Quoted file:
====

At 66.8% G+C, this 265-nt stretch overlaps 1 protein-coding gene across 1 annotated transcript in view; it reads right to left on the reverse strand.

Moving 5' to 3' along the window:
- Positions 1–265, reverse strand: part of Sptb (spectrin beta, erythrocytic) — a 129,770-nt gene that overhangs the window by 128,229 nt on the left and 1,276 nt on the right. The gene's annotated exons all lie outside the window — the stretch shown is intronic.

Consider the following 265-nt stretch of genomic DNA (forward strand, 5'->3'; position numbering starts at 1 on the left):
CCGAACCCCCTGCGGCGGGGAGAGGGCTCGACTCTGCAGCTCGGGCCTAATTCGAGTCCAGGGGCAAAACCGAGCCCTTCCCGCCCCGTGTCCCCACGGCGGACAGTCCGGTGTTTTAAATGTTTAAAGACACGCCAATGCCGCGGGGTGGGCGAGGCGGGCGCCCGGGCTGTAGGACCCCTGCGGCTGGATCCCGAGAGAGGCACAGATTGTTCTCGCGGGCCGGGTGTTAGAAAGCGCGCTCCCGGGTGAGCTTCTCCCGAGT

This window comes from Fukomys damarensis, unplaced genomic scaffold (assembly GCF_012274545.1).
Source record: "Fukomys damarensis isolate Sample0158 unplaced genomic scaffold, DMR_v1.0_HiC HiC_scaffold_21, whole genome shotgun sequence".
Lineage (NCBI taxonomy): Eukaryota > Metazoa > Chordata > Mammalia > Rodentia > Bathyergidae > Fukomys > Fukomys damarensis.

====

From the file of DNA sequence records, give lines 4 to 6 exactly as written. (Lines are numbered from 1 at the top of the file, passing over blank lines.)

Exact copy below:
Consider the following 265-nt stretch of genomic DNA (forward strand, 5'->3'; position numbering starts at 1 on the left):
CCGAACCCCCTGCGGCGGGGAGAGGGCTCGACTCTGCAGCTCGGGCCTAATTCGAGTCCAGGGGCAAAACCGAGCCCTTCCCGCCCCGTGTCCCCACGGCGGACAGTCCGGTGTTTTAAATGTTTAAAGACACGCCAATGCCGCGGGGTGGGCGAGGCGGGCGCCCGGGCTGTAGGACCCCTGCGGCTGGATCCCGAGAGAGGCACAGATTGTTCTCGCGGGCCGGGTGTTAGAAAGCGCGCTCCCGGGTGAGCTTCTCCCGAGT

This window comes from Fukomys damarensis, unplaced genomic scaffold (assembly GCF_012274545.1).